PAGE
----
Object name: NGC7390

Designation(s): NGC7385, NGC8386, NGC7383, NGC7387, NGC7388, NGC 7389, NGC7390,

NGC 7385 is the largest and brightest member of the ZwCl 2247.3+1107 galaxy cluster. This cluster has 162 members over a field 2.3 degrees across that is centered about 5 minutes below the bottom of my image. Yet the major NGC galaxies are located north of the center so that\'s where I pointed the scope. Zwicky put the cluster in his \"Open\" category. This means it has no defined center and galaxies are rather evenly scattered showing no grouping toward the center.

I\'ve listed the classification of the individual galaxies if any was given along with the redshift distance in billions of light-years in the annotated image. The one asteroid in the image is detailed in the image as well. Some galaxies are interesting so I\'ll cover what I found interesting about them.

NGC 7385 is not only the biggest and brightest galaxy in the group it is the most disturbed as well. There is an obvious stream of something going southwest from the galaxy toward PGC 069819 then angling northwest to a point just northeast of NGC 7383 where it turns nearly straight north. It is faint but you should see it. Maxing out the contrast of the Red POSS 2 plate shows it clearly as well. I was thinking it likely IFN which is seen in parts of Pegasus but then found a note to NGC 7385 at NED that said: \"Huge radio source extending southwest...\" That appears to match this feature indicating it really is a plume. It was discovered by William Herschel on October 18, 1784 but isn\'t in either H400 program.

This brings me to NGC 7383. A note at NED says it is a non-interacting companion to NGC 7385. What caused the plume. Could NGC 7385 be involved after all or is the plume due to something it ate? It\'s eastern arm on the side toward NGC 7385 and the plume is longer and more disturbed look than the one on the western side. Could there be a connection to all this? I\'m not ready to be certain there\'s no interaction, just that it may be unlikely. It was discovered by Bindon Stoney on November 27, 1850.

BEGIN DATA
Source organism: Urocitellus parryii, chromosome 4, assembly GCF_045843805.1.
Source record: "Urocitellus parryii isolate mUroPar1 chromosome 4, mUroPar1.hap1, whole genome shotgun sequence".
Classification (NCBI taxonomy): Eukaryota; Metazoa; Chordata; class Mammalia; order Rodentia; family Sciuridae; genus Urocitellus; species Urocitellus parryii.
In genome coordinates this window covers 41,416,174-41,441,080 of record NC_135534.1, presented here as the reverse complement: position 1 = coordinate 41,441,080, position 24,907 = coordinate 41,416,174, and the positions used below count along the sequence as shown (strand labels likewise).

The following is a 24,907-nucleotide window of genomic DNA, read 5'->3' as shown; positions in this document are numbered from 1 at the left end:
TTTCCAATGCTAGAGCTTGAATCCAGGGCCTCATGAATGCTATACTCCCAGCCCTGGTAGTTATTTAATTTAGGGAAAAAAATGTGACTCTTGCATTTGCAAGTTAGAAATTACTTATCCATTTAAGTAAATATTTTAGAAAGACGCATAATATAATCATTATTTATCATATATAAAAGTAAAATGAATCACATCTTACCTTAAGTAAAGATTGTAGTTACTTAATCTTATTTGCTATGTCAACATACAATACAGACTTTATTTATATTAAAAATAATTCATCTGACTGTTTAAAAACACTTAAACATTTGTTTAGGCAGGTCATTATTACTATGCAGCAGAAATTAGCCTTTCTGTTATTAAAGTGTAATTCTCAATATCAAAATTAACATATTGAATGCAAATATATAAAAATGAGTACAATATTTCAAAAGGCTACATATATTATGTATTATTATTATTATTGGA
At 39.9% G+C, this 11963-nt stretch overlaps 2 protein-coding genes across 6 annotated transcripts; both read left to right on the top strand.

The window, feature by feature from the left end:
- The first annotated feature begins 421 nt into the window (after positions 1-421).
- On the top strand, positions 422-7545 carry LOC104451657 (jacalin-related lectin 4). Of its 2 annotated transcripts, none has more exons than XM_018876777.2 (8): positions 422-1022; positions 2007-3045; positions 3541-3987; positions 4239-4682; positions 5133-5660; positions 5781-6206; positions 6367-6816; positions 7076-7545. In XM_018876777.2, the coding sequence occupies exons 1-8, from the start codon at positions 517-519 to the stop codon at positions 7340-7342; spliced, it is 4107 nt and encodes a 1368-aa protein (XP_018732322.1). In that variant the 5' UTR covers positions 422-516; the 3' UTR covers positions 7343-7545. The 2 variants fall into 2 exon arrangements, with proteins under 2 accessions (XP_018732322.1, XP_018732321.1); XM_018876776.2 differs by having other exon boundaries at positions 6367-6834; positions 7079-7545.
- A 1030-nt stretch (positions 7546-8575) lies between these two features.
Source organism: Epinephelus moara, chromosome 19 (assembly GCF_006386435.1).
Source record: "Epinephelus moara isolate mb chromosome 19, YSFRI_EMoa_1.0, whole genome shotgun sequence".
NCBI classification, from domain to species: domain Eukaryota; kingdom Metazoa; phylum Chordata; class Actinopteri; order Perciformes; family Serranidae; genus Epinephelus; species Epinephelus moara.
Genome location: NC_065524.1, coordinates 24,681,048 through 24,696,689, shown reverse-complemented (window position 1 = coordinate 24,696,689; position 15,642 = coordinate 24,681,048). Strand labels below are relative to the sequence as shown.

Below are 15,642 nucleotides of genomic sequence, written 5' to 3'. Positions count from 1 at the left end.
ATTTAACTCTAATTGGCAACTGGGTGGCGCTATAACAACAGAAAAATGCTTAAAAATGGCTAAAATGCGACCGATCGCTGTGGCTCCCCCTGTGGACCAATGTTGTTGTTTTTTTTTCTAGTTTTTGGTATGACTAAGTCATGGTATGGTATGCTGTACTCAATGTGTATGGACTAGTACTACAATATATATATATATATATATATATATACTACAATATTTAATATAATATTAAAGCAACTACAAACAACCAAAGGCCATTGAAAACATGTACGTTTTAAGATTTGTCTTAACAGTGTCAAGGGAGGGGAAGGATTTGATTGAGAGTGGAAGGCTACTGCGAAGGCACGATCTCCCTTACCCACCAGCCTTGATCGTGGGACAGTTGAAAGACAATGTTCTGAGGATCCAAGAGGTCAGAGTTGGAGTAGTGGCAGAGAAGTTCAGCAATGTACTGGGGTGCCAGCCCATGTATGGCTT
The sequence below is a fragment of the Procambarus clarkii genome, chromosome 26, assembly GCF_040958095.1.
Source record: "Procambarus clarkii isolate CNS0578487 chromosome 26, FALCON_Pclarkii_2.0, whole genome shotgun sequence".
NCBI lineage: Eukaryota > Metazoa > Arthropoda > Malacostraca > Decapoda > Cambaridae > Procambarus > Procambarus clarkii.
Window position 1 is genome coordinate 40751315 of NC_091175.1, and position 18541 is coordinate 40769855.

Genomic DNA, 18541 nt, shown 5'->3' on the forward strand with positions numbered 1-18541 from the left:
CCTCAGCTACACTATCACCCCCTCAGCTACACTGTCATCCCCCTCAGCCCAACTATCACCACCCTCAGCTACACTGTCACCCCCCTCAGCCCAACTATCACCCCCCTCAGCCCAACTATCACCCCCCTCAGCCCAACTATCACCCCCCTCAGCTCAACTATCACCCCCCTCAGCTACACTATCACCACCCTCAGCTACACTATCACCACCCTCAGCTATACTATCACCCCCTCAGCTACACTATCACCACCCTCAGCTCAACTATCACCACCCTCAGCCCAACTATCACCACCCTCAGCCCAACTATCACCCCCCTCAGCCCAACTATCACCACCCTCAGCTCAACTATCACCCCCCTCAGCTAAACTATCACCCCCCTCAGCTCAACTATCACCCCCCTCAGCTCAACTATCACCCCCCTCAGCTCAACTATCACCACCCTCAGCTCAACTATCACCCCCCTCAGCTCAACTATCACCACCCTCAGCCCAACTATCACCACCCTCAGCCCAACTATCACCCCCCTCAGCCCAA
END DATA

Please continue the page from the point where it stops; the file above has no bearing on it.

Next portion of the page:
NGC 7386 to the north of NGC 7385 is the second largest galaxy in the cluster. A note at NED says it is a non-interacting companion to NGC 7385. But again, I\'m not quite ready to say that\'s the case. There is a faint stream of material between the two. Fainter than the southwest plume but again visible on the POSS II plate. While the redshift of NGC 7383 and NGC 7385 are virtually the same as that of NGC 7386 is a bit different. NGC 7386 was discovered by William Hershel when he found NGC 7385. It isn\'t in either H400 program either.

The plumes of NGC 7385 may be due to some galaxy it digested in the past and have nothing to do with these other two galaxies which just happen to be in the path of what it was that NGC 7385 ate. The sudden turn of the plume could be from the galaxy passing by, slowing down and being pulled back to make its final plunge into NGC 7385. I consider this more likely than the other two NGC galaxies being involved but I\'d like to see deeper photos of the plume. That might decide the issue.

Another galaxy pair is MCG+02-58-023. The northern member of the pair is NGC 7387. NED has a redshift for NGC 7383 of 7118 for a time travel of 310 million years. NED also lists a redshift for the pair under the MCG+02-58-023 designation of 7756 for a light travel time of 340 million years. I can\'t explain the discrepancy so have put both measurements on the image under the NGC 7387 label.

One more thing about NGC 7385. Several cD galaxies in major clusters I\'ve image (M49 is an example) have blue galaxies that appear like a bug splat on the \"front\" of the galaxy. NGC 7385 has one as well on the northeast side. In the case of the others, I\'ve imaged the blue galaxy was a dwarf member of the cluster and well studied. That isn\'t necessarily the case here. It isn\'t listed in NED at all! So I have no idea if it too is a dwarf member of the group or a distant background galaxy. I prefer the former but without any data can\'t back that up in any way other than blue galaxies like it are rarely seen by my scope at distances much greater than that of this cluster. Also, the blue color may indicate interaction with NGC 7385. It is remotely possible it is destined for its next meal or not. There\'s no way to know with what little information is currently available.

Also in the image are NGC 7387 found by R.J. Mitchel on September 9, 1856; and NGC 7389 and NGC 7380, both found by Bindon Stoney on November 27, 1850.

While there are a lot of faint and not so faint galaxies in the image not found at NED I\'ve listed all with redshift data. Another 10 or so are listed without redshift data with the vast majority not listed at all. This is an area of the sky close enough to the exclusion zone that even though it is well populated most surveys have ignored the area. A few more are listed in The Sky under extended PGC labels that NED is yet to pick up. I didn\'t list them since you can\'t go to NED or SIMBAD and look them up nor does The Sky database have redshift data.

This would be a good area for those with a larger field of view than mine to look into that are interested in galaxy clusters.

14\" LX200R @ f/10, L=4x10\' RGB=2x10\', STL-11000XM, Paramount ME